Ma was whispering, “Your Pa didn’t want this, Taddy.  ‘It will be bloody, Mother,’ he said again and again.  ‘Brother against brother.  Cain and Abel, Mother’.”

“The Confederate soldiers who are wounded must be in the same awful way, Ma.  Aunt Emilie’s and Cousin Katherine’s people.  Same screaming and dying.  Why, Ma?”  I was glad she couldn’t see my eyes.  I rubbed my cheeks with my sleeve.

“The Union has to stay together.  Your father swore to this.  But nothing he said or did kept the South with us, even,” Ma took a deep breath, “even assuring those Southern states he wouldn’t touch slavery, an abomination he hates.”  She patted my hand.  “Now let’s talk about Emilie and Katherine’s visit.”  She moved a bit away from me, and I sat up.

“I’m sure you already have plans to keep your cousin busy.  I’m so looking forward to hugging Emilie again and hearing news from home.   They’ll both be sad, Taddy, very sad.  Losing a husband and father and brothers.”   Ma could hardly say that last word.  Hers, too, they were.

Next morning when I came down to breakfast, Ma and Pa were already at the table. Ma smiled at me over her teacup.
“They’ll be here tomorrow, Taddy.  Good morning.”  She reached across for Pa’s hand.  “I’m so excited, Father.  To see Emilie again.  And to meet Katherine.  And to have news of home.  I wish the other two children were coming.  It’s been,” she closed her eyes, then opened them wide, “why, it’s been years since we’ve seen each other, since she was eighteen.”

I filled my bowl with oat porridge, my favorite, covered the top with sugar and sat down next to Ma.  I noticed Pa squeezed her hand, but he sure didn’t look as happy as she did.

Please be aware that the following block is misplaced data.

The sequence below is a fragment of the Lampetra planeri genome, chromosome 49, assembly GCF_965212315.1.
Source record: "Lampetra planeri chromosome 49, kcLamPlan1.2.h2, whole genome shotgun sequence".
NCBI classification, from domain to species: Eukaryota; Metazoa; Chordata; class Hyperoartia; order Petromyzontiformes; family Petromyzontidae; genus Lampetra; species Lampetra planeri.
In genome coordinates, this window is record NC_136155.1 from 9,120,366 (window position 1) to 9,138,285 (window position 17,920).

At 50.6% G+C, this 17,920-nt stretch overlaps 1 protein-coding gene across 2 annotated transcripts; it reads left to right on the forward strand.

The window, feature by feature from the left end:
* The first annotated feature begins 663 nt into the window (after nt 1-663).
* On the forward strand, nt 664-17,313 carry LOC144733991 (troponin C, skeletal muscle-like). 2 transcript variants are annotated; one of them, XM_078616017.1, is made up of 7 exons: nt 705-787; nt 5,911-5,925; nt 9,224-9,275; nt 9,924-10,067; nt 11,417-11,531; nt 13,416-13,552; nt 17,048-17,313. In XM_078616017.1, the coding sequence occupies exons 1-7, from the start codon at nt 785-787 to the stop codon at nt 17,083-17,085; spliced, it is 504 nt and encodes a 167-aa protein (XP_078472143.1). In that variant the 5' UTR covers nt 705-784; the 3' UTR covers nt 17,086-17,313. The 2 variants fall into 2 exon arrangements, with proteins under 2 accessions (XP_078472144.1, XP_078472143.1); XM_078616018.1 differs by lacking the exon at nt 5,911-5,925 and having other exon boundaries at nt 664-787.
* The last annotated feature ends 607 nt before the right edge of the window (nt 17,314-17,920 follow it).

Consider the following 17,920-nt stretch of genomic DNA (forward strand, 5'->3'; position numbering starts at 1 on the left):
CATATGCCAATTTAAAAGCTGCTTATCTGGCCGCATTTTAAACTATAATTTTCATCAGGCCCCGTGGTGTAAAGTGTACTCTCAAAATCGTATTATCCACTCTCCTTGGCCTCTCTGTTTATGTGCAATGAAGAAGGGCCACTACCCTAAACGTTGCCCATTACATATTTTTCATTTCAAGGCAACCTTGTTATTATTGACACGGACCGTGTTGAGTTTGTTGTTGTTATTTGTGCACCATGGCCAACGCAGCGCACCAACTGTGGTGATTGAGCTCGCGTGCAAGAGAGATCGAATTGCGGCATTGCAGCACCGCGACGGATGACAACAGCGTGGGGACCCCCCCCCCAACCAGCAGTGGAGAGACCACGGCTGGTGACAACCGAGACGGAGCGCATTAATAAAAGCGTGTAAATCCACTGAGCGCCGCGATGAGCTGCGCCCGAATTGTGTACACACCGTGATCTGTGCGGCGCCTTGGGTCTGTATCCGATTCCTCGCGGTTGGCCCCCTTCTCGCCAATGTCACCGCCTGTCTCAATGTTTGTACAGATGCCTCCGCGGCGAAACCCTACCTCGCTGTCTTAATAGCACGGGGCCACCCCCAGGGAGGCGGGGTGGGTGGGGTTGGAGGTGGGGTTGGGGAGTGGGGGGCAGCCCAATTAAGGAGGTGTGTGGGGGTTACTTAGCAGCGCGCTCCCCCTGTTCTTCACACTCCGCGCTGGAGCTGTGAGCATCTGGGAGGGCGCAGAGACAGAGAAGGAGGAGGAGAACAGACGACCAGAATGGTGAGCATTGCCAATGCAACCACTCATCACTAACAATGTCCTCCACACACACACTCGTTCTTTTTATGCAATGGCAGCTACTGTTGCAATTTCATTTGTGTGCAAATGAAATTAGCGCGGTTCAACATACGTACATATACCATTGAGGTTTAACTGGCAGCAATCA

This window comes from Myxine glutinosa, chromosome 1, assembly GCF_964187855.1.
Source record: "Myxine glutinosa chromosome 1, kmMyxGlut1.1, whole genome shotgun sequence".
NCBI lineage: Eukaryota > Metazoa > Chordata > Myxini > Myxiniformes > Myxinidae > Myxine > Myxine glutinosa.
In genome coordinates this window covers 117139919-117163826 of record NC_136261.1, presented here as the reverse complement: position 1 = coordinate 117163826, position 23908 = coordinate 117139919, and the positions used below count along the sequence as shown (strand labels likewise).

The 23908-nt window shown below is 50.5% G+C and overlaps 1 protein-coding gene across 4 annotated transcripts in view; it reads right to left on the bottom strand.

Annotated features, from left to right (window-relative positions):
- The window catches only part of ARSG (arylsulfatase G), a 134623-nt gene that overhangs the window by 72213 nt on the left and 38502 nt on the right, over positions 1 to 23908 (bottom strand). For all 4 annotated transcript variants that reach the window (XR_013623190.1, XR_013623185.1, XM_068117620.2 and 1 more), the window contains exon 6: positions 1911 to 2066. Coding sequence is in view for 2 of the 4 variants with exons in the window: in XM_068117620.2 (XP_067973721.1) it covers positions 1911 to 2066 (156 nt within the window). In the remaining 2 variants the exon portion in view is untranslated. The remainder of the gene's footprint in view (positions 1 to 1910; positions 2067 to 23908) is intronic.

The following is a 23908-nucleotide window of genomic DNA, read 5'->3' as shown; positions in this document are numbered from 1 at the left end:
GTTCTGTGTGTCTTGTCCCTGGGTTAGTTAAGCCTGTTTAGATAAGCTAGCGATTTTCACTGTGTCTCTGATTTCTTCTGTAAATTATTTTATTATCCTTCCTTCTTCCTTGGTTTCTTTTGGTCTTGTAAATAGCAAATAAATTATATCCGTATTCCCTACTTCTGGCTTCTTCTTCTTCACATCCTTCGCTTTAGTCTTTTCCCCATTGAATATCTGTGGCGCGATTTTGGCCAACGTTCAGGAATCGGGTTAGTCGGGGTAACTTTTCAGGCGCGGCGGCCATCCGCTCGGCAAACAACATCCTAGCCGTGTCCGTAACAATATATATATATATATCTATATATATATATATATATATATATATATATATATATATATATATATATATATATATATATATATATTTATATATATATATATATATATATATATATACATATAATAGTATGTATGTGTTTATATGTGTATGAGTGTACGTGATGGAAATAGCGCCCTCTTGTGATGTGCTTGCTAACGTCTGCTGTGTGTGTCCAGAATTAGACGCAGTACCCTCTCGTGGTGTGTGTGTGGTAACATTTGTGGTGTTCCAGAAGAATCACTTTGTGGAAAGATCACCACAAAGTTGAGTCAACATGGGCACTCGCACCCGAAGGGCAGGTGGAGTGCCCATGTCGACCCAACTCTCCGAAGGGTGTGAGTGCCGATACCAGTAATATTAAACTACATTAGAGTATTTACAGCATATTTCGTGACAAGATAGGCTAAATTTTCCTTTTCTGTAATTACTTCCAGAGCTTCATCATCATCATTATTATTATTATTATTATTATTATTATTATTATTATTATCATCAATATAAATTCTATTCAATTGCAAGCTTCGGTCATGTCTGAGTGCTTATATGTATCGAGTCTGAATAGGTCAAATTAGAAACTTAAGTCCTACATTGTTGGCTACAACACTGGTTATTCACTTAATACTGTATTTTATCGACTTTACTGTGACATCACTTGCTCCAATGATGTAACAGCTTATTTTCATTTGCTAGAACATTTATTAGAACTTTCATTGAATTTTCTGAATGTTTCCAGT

“It won’t be easy, Mother.  Keeping our lips closed while our hearts are open.”

My!  I set down the creamer and stared at Pa.  My!  He did have a way of putting things just right.  That’s exactly what I’d been worrying myself sick about.  Keeping my lips shut tight while I was hankering to know what was in my cousin’s heart.  Her pa dead, away from home, the war.  I get such an ache in round my heart.  Last night I had a horrid dream.  I wanted to run in to Ma and Pa’s bedroom just to be sure they were both there.  Poor cousin.

“Poor Cousin Katherine and Aunt Emilie.”  I wiped my mouth with my napkin.  “They’re going to be mighty sad, Ma.”
“Your mother is well aware of that, Son.  I’m glad you are, though not surprised.”  Pa stood up.  “I must be downstairs in the War Office.  Heaven knows what news is in store for me this morning.”  He kissed Ma, ruffed up my hair – as always – and was gone.

Ma rolled up her napkin and pushed it through a wide silver napkin ring.  It was decorated with an “M” in raised silver – “M” for Mary.
“I’m having a few ladies in for tea, Tad.  Finish your lessons.  Pay attention to your tutor and don’t worry this one so.  Keep busy.  I’m going to the hospital now.  Someone sent over a case of wine and I want those poor sick men to have it as soon as possible.”

Truth was, Ma and Pa never touched alcohol.  Truth, too, even if they did, she’d be taking the wine over to the hospital.  From what I saw yesterday, wine was as good a medicine as any.
After Ma left I ate two pieces of bread loaded with honey.  Truth was, I hated studying.  Ma and Pa loved learning.  And books.  And here I was, ten years old and could hardly read, let alone write.  My brother Robert wasn’t much for learning either.  (He’d failed his exams first time round, trying to get into Harvard.)  Willie’d been the prize pupil.  Poor Ma and Pa!

I was on my way to find my tutor – I couldn’t even remember his name, they changed almost every day – well, every week maybe – when I decided I really didn’t want lessons.  So I went straight to my room to check on my goats.  Yes sir!  There they were, spread out on my bed, chewing away, happy as can be, on a couple of old rags I’d given them.

“Good old Nanka, good old Nanny.”  There wasn’t much room, so I curled up at the end of the bed.  I loved the munching sounds they made.  Next sound I heard was the lunch bell about taking my ear off.
“Stay right there.”  I blew a few kisses to my friends, smoothed my hair, and tucked in my shirt.  “I’ll be back and then we’ll plan some special treats for Cousin Katherine.”

on to Part 2...